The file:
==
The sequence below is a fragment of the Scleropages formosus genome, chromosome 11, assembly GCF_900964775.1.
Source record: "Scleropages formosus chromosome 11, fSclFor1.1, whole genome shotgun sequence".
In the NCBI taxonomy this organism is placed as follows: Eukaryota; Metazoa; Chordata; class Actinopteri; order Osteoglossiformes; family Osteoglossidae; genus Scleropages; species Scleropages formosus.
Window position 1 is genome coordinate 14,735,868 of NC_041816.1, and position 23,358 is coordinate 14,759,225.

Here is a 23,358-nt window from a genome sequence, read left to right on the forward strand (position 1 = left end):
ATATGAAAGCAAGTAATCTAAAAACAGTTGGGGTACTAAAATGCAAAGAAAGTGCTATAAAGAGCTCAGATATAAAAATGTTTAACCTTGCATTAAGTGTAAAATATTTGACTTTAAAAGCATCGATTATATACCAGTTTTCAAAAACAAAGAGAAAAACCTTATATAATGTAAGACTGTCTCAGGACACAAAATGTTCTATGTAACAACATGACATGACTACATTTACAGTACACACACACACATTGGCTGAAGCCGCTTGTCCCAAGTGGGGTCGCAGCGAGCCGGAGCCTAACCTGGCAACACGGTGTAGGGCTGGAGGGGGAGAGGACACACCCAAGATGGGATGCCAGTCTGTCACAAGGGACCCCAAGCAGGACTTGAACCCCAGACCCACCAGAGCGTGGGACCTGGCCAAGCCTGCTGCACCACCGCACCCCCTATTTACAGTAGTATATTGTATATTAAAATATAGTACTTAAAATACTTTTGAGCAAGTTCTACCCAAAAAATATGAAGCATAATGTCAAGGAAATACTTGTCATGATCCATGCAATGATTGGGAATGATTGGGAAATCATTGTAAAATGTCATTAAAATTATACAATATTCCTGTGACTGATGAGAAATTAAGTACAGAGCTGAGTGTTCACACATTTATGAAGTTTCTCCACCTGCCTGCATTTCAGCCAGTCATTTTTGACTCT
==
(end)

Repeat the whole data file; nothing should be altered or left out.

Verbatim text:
The sequence below is a fragment of the Scleropages formosus genome, chromosome 11, assembly GCF_900964775.1.
Source record: "Scleropages formosus chromosome 11, fSclFor1.1, whole genome shotgun sequence".
In the NCBI taxonomy this organism is placed as follows: Eukaryota; Metazoa; Chordata; class Actinopteri; order Osteoglossiformes; family Osteoglossidae; genus Scleropages; species Scleropages formosus.
Window position 1 is genome coordinate 14,735,868 of NC_041816.1, and position 23,358 is coordinate 14,759,225.

Here is a 23,358-nt window from a genome sequence, read left to right on the forward strand (position 1 = left end):
ATATGAAAGCAAGTAATCTAAAAACAGTTGGGGTACTAAAATGCAAAGAAAGTGCTATAAAGAGCTCAGATATAAAAATGTTTAACCTTGCATTAAGTGTAAAATATTTGACTTTAAAAGCATCGATTATATACCAGTTTTCAAAAACAAAGAGAAAAACCTTATATAATGTAAGACTGTCTCAGGACACAAAATGTTCTATGTAACAACATGACATGACTACATTTACAGTACACACACACACATTGGCTGAAGCCGCTTGTCCCAAGTGGGGTCGCAGCGAGCCGGAGCCTAACCTGGCAACACGGTGTAGGGCTGGAGGGGGAGAGGACACACCCAAGATGGGATGCCAGTCTGTCACAAGGGACCCCAAGCAGGACTTGAACCCCAGACCCACCAGAGCGTGGGACCTGGCCAAGCCTGCTGCACCACCGCACCCCCTATTTACAGTAGTATATTGTATATTAAAATATAGTACTTAAAATACTTTTGAGCAAGTTCTACCCAAAAAATATGAAGCATAATGTCAAGGAAATACTTGTCATGATCCATGCAATGATTGGGAATGATTGGGAAATCATTGTAAAATGTCATTAAAATTATACAATATTCCTGTGACTGATGAGAAATTAAGTACAGAGCTGAGTGTTCACACATTTATGAAGTTTCTCCACCTGCCTGCATTTCAGCCAGTCATTTTTGACTCT